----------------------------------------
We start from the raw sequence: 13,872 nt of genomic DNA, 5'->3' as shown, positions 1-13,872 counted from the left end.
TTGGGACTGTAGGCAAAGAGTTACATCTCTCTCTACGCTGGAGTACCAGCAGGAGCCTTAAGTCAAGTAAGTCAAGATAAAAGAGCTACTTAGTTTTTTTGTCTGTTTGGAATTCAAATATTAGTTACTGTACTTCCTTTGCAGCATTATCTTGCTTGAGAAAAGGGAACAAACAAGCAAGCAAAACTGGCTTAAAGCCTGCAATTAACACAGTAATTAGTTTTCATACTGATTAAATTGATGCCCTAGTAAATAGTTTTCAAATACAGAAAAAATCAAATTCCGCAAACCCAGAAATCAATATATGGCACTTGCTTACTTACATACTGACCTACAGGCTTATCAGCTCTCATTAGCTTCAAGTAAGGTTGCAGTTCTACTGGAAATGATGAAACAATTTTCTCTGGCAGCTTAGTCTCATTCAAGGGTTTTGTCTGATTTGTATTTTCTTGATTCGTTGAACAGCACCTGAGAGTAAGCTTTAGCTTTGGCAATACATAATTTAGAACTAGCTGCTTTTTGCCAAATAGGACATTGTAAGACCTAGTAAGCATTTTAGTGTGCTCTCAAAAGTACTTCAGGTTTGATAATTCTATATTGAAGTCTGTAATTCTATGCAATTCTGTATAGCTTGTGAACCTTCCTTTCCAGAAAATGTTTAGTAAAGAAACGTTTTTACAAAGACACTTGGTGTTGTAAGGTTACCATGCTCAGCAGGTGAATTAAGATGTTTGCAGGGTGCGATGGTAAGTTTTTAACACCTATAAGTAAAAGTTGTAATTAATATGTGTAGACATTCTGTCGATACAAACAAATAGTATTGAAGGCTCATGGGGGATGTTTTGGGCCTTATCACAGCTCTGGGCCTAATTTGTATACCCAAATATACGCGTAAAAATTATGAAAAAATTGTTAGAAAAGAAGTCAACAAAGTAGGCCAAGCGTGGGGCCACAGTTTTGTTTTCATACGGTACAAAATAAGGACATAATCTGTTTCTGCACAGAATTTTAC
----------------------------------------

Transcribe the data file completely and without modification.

We start from the raw sequence: 13,872 nt of genomic DNA, 5'->3' as shown, positions 1-13,872 counted from the left end.
TTGGGACTGTAGGCAAAGAGTTACATCTCTCTCTACGCTGGAGTACCAGCAGGAGCCTTAAGTCAAGTAAGTCAAGATAAAAGAGCTACTTAGTTTTTTTGTCTGTTTGGAATTCAAATATTAGTTACTGTACTTCCTTTGCAGCATTATCTTGCTTGAGAAAAGGGAACAAACAAGCAAGCAAAACTGGCTTAAAGCCTGCAATTAACACAGTAATTAGTTTTCATACTGATTAAATTGATGCCCTAGTAAATAGTTTTCAAATACAGAAAAAATCAAATTCCGCAAACCCAGAAATCAATATATGGCACTTGCTTACTTACATACTGACCTACAGGCTTATCAGCTCTCATTAGCTTCAAGTAAGGTTGCAGTTCTACTGGAAATGATGAAACAATTTTCTCTGGCAGCTTAGTCTCATTCAAGGGTTTTGTCTGATTTGTATTTTCTTGATTCGTTGAACAGCACCTGAGAGTAAGCTTTAGCTTTGGCAATACATAATTTAGAACTAGCTGCTTTTTGCCAAATAGGACATTGTAAGACCTAGTAAGCATTTTAGTGTGCTCTCAAAAGTACTTCAGGTTTGATAATTCTATATTGAAGTCTGTAATTCTATGCAATTCTGTATAGCTTGTGAACCTTCCTTTCCAGAAAATGTTTAGTAAAGAAACGTTTTTACAAAGACACTTGGTGTTGTAAGGTTACCATGCTCAGCAGGTGAATTAAGATGTTTGCAGGGTGCGATGGTAAGTTTTTAACACCTATAAGTAAAAGTTGTAATTAATATGTGTAGACATTCTGTCGATACAAACAAATAGTATTGAAGGCTCATGGGGGATGTTTTGGGCCTTATCACAGCTCTGGGCCTAATTTGTATACCCAAATATACGCGTAAAAATTATGAAAAAATTGTTAGAAAAGAAGTCAACAAAGTAGGCCAAGCGTGGGGCCACAGTTTTGTTTTCATACGGTACAAAATAAGGACATAATCTGTTTCTGCACAGAATTTTAC